They came back from the target in time for breakfast. All but one of them of them, which was something of a miracle. One of the Blenheims was knocked about a bit. A lone Mitsubishi Ki-46 had caught the crew unawares on the way back from Myitkina. As usual, Sergeant armourer Walton was on the case before its engines were cold.
Gunner Arthur Pelham was much colder. His mid turret position had been badly smashed during the exchange, and Arthur himself was barely recognisable. Mid turret on the Blenheim was never a picnic. It was Walton’s job to clear up the mess, and get N Norman airworthy by the next day.
The debriefing was informal. They hadn’t seen an intelligence officer in weeks. Most of them were already back in Assam, preparing to defend India. Wing Commander Brian ‘Biffer’ Sloane took a Group adjutant through the raid, with other crew chipping in here and there. Sloane reckoned the Jap airstrip at Myitkina would be out of action for a week at least.
“And G George?” the adjutant asked. The aircrews shook their heads.
“Rum business,” Sloane replied, “Ted broke formation after dropping his calling cards pretty much bang-on. Next time I looked, there was no sign of his bus”.
Radio Officer Jeffries nodded, pulling hard on his cigarette.
“We were right behind him. He peeled off and after that I didn’t see them again. His radio was US for sure. No response at all. Crying bloody shame”.
Sloane collapsed onto his bunk, and scribbled down the names of the missing Blenheim crew of G George: bomb-aimer Jack Prince, wireless gunner Alan Fry, and pilot Ted Sampson. Ted was the Daddy at 26. Fry had celebrated his twenty-second birthday the previous month. He hadn’t a clue as to Prince’s age. The chap looked as if he’d just started shaving.
Biffer always felt wired after a debrief. He’d switch off his engines, feel drained as he crossed to the hut, and then have to relive it all. Since the CO died from a snake bite in Helwan, the letter-writing had been his job. His habit was to sketch out a few details, suggest their son’s heroism, say other men were proud to know him, that sort of guff. Then he’d fill in the gaps – half guilty – after a fitful sleep.
The Wingco felt clapped-out. He’d joined 113 squadron in ’41 at the Heliopolis base. Within a week everyone shipped out in a hurry as the Germans invaded. Not a single plane got off the ground, and they’d had to boat it out first to Crete, and then Egypt. Sorties against the Italians were non-stop, but then the Sons of Nippon invaded Burma, and so 113 went further East. He’d arrived in the morning, inspected his plane just after lunch, and then by evening was bombing Bangkok – a city he knew. It seemed almost criminal to bomb such beauty: but the Japs started it, so it had to be done.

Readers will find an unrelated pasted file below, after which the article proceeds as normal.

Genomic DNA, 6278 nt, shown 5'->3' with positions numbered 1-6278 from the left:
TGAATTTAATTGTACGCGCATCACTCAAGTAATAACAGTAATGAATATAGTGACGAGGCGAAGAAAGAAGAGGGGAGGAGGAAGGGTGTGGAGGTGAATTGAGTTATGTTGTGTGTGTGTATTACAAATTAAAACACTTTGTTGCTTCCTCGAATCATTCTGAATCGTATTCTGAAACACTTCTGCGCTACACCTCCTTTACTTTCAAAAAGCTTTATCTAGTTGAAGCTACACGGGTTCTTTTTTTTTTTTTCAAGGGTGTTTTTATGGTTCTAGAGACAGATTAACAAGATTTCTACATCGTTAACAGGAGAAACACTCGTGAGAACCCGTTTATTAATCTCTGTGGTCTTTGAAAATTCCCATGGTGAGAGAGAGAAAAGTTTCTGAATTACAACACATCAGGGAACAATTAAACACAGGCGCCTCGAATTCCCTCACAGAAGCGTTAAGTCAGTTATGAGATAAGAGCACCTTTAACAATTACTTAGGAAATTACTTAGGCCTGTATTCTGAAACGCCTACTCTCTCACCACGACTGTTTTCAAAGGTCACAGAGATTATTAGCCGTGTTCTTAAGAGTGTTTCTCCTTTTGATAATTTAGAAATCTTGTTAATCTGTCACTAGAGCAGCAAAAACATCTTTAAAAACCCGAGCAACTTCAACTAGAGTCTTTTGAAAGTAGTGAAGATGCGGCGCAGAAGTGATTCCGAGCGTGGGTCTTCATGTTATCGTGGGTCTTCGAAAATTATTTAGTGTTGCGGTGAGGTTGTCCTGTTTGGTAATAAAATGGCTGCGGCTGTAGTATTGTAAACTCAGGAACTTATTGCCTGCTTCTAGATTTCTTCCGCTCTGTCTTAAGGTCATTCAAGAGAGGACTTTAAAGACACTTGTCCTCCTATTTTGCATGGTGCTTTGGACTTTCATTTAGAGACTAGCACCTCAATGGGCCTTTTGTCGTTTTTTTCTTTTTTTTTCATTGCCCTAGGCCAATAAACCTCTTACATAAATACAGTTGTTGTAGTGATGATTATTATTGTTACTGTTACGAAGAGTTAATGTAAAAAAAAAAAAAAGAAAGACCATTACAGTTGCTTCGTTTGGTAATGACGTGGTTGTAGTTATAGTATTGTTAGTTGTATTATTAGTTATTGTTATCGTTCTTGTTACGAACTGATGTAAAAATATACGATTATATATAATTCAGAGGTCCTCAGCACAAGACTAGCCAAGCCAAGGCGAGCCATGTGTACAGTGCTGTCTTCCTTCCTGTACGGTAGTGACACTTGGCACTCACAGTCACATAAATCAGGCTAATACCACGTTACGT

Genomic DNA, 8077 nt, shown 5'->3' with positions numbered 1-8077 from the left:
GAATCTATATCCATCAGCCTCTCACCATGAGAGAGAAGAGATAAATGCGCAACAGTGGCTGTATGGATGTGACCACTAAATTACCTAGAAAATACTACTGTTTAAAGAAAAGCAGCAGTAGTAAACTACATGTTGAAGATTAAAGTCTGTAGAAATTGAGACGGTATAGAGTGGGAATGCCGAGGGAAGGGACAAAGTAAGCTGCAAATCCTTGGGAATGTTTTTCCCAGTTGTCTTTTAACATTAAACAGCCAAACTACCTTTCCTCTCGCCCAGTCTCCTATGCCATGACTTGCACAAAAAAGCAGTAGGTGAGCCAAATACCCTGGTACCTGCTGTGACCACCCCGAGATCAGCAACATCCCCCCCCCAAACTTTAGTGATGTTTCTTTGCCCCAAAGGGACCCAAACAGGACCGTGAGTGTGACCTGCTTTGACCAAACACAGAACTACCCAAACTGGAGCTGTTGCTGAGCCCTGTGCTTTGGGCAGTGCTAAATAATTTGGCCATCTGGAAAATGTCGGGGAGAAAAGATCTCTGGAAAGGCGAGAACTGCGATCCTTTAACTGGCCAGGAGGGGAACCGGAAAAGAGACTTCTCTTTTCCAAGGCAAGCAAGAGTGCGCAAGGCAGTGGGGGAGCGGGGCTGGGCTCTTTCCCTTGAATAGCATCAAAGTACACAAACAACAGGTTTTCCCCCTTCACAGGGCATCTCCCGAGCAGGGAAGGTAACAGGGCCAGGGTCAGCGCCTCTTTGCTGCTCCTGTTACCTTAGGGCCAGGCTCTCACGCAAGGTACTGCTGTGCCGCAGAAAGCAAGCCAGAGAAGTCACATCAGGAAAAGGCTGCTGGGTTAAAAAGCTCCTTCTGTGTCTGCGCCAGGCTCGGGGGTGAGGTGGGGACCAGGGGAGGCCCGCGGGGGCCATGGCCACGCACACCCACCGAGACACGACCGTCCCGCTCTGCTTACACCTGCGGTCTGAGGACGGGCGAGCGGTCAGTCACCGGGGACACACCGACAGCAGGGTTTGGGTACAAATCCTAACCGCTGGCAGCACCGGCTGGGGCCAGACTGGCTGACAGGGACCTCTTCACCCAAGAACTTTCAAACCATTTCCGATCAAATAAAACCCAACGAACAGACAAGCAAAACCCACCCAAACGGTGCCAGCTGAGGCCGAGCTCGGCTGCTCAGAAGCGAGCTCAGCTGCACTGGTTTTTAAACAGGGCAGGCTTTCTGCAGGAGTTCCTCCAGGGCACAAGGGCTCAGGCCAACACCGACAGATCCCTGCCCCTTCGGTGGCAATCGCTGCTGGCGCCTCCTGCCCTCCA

To Brian Sloane, it felt as if he’d spent the entire bloody war running away. Hitching a ride out of Dunkirk in 1940, skidaddling away to North Africa a year later, and now fighting a losing battle against the Japs. He was, it seemed to him, only Wing Commander Sloane because every other bugger was dead.
Back in England, the son he saw for just seven minutes in January 1940 was now a few weeks over two years old. He and Penny had been evacuated out to Dorset. Brian had long ago given up hope of ever seeing them again. We’d win in the end – he was sure about that after Pearl Harbor two months ago. But he’d been shocked to feel himself relieved by the deaths of so many innocent sailors. War did that. Maybe it was a good thing, maybe not.
A wave of anxious exhaustion emptied what was left of his conscious mind. The pencil slipped from Sloane’s grip.
“Sir,” said the cockney voice from another world, “I’m sorry sir. You need to wake up. It’s G George sir. They’ve turned up”.
The wake-up call insinuated itself into a dream about school holidays. It started out as his mother, and then morphed into Aircraftsman Kidd.
“They’re all safe, sir,” Kidd continued, “But you need to sort er, a few things out, sir”. The Wingco pressed thumbs into dry eyes.
“Where are they?”
“Here sir, right here,” said Kidd. But something in his expression suggested more than enthusiastic relief.
“Here? How can they….what time is it?”
“It’s just before sixteen-hundred sir,” Kidd answered, “they landed about forty minutes ago”. Biffy was suddenly alert.
“But how the….where the bloody hell have they been?” Aircraftsman Kidd’s lips lost their smile as they whispered an answer.
“That’s just it sir. You need to come now sir, please. There’s a bit of a flap on”.
Biffy gulped down two mugs of tea before finally pitching up at Ted’s barracks. The G George threesome had been moved to the kitchen. On entering the long thin space, he felt it had the air of a makeshift interrogation room.
The Wingco proffered a mile-wide grin.
“Hello old boy,” he said to Sampson, “Thought you’d bought it for a minute there. You owe me ten knicker from our last game of brag, chum. Time to pay up”.
Edward Sampson – a veteran of thirty-two missions in three theatres of war – smiled back at Biffy Sloane.
“Put a sock in it, Biff”.
Sloane pulled up an old wooden garden chair and sat down.
“OK Ted,” he began, “What’s the gen?”
Sampson spluttered – and to Sloane’s surprise, Prince and Fry gave the same reaction.
The disciplinarian in Wing Commander Brian Sloane sprung to attention.
“OK chaps,” he snapped, “that’s enough. What happened?”